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Central Oregon Community College Sees Enrollment Increase for First Time in 10 Years

This fall, Central Oregon Community College in Bend, Redmond, Madras and Prineville saw a 21 percent increase in enrollment. That’s the first time enrollment has increased there in nearly a decade.

Community colleges, which usually see an increase in enrollment during a recession, were hit particularly hard by the pandemic. Even when unemployment went up during the pandemic, nationally, enrollment at community colleges fell more than 10% in the last three years. This fall, that trend seems to be improving nationwide, especially in Central Oregon. Alicia Moore, Vice President of Student Affairs at Central Oregon Community College, says part of the reason may be the recent slowing down of the job market.

“The significant increases we saw in wages during the pandemic are starting to slow down,” she said. “So anecdotally, in talking with our students through new student on-boarding and advising, many are saying they don’t see that career track that they anticipated having through some of those higher paying jobs.”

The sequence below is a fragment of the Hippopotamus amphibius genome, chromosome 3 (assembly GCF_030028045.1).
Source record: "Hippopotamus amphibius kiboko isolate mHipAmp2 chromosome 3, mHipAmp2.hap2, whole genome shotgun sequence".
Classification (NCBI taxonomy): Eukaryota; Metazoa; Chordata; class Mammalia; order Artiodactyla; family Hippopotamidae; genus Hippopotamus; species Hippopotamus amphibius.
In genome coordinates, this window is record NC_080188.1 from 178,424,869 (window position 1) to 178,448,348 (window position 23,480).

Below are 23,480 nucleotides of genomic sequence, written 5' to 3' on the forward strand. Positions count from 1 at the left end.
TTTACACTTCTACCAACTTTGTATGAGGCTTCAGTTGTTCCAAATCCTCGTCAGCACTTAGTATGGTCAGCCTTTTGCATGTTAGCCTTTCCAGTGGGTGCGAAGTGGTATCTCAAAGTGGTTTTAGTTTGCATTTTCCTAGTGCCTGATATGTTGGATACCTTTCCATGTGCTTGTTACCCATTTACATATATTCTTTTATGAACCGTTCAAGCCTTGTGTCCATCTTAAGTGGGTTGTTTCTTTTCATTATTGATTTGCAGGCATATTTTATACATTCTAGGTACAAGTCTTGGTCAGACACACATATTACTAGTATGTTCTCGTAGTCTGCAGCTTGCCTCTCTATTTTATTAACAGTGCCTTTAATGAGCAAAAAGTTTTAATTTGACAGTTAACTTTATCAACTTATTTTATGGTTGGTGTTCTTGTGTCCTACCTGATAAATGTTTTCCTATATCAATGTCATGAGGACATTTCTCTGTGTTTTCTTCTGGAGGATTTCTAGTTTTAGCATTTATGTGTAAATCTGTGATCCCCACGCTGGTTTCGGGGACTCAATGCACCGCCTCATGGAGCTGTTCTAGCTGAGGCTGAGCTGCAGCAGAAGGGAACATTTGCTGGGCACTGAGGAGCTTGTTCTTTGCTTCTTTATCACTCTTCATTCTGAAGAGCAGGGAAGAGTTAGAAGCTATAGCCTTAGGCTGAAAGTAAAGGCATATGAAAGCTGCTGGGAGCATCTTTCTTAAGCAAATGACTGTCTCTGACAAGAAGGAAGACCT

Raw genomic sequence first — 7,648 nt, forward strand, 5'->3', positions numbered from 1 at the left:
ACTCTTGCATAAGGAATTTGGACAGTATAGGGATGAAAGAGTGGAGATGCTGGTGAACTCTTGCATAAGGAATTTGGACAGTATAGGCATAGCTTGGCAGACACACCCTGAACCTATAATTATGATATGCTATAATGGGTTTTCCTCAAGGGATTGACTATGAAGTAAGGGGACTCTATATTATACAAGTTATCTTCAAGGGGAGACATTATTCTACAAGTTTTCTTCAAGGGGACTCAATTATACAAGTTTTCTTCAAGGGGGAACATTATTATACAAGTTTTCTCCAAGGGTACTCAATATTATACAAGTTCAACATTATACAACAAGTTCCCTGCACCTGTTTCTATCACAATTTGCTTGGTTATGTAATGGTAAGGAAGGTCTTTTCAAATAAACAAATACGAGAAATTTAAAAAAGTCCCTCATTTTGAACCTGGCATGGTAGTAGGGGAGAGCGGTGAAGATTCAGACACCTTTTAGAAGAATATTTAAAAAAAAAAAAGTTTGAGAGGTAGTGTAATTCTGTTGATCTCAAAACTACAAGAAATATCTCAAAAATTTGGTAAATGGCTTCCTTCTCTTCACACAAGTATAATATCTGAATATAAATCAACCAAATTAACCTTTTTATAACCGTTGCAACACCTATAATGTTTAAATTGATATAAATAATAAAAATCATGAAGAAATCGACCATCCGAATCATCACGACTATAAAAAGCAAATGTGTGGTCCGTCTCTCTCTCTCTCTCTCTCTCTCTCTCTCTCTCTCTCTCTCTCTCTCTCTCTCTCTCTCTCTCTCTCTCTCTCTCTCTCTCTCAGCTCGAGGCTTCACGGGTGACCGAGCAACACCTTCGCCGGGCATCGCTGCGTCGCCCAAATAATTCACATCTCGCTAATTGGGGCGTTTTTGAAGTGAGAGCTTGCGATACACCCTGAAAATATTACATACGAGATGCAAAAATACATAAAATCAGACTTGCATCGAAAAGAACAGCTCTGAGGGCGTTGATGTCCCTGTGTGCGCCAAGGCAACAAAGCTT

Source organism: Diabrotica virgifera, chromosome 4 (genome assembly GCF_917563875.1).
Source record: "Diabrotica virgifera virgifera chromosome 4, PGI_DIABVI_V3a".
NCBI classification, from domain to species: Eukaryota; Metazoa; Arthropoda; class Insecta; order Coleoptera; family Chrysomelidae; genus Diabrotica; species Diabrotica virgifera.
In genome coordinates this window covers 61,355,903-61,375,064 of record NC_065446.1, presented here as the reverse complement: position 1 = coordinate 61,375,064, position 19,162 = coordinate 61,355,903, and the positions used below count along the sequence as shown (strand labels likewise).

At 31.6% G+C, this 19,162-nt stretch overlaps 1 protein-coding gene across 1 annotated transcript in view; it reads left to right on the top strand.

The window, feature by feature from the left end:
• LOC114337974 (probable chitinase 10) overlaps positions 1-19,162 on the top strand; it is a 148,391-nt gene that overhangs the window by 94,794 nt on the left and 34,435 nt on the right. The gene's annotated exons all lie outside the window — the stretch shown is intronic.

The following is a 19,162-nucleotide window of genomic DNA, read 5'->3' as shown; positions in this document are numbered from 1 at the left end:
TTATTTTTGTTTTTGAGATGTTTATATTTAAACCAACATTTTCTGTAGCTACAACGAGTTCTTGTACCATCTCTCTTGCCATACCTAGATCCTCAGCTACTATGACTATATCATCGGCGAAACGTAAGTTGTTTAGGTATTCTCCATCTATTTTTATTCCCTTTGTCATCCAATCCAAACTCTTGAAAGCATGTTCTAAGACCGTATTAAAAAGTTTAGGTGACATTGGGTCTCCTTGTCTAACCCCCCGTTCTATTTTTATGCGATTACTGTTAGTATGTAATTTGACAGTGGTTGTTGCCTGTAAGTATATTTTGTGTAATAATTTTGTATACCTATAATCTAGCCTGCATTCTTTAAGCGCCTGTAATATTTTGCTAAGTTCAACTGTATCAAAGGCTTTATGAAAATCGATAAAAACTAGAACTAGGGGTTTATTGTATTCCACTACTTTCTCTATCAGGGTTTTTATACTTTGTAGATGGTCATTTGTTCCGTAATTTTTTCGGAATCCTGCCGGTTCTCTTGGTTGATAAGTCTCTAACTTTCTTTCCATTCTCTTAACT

A boxy building surrounded by trees

Moore says community colleges may also be seeing increased enrollment because they are more responsive to the needs of students from lower-income and marginalized backgrounds.

“Community colleges in particular are turning to more holistic student supports,” she said. “By adding services such as food banks, emergency loans, clothing supplies, especially those things needed for an internship or an interview — those wrap-around support services are bringing students back to the higher education setting.”

Moore says the biggest growth at Central Oregon Community College is in technical skills programs like nursing, pharmacology and culinary arts. They are also seeing more students enrolling in non-credit classes to develop business skills, and high school students taking college credit classes.

Whether or not the economy does slide into a recession, Moore thinks demographics alone will lead to the continued increase in community college enrollment, as high school graduates who never went to college during the pandemic make the choice to go back to school.

“Nationally during the pandemic, over 600,000 students … straight from high school never attended a community college in the United States,” she said. “And we’re starting to see those students — thankfully — come back to higher education, as they often were part of different populations that are most disenfranchised in this country.”

Source : OPB